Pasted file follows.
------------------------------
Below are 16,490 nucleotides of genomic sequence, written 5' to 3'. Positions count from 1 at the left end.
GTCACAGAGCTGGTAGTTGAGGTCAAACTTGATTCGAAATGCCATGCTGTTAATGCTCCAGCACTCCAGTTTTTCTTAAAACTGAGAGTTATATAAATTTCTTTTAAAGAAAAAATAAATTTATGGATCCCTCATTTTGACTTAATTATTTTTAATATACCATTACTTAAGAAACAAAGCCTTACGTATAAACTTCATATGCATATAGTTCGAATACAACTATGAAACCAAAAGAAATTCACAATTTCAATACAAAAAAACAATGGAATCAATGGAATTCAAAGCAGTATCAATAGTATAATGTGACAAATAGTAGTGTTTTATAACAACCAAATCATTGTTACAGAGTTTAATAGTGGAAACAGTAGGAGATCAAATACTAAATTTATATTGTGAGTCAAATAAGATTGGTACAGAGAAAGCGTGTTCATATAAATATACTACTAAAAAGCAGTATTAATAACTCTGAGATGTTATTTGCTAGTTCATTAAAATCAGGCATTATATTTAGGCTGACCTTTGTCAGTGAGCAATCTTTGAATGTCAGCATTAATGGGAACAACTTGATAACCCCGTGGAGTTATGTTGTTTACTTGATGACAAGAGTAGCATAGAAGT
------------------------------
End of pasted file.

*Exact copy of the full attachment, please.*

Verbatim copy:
Below are 16,490 nucleotides of genomic sequence, written 5' to 3'. Positions count from 1 at the left end.
GTCACAGAGCTGGTAGTTGAGGTCAAACTTGATTCGAAATGCCATGCTGTTAATGCTCCAGCACTCCAGTTTTTCTTAAAACTGAGAGTTATATAAATTTCTTTTAAAGAAAAAATAAATTTATGGATCCCTCATTTTGACTTAATTATTTTTAATATACCATTACTTAAGAAACAAAGCCTTACGTATAAACTTCATATGCATATAGTTCGAATACAACTATGAAACCAAAAGAAATTCACAATTTCAATACAAAAAAACAATGGAATCAATGGAATTCAAAGCAGTATCAATAGTATAATGTGACAAATAGTAGTGTTTTATAACAACCAAATCATTGTTACAGAGTTTAATAGTGGAAACAGTAGGAGATCAAATACTAAATTTATATTGTGAGTCAAATAAGATTGGTACAGAGAAAGCGTGTTCATATAAATATACTACTAAAAAGCAGTATTAATAACTCTGAGATGTTATTTGCTAGTTCATTAAAATCAGGCATTATATTTAGGCTGACCTTTGTCAGTGAGCAATCTTTGAATGTCAGCATTAATGGGAACAACTTGATAACCCCGTGGAGTTATGTTGTTTACTTGATGACAAGAGTAGCATAGAAGT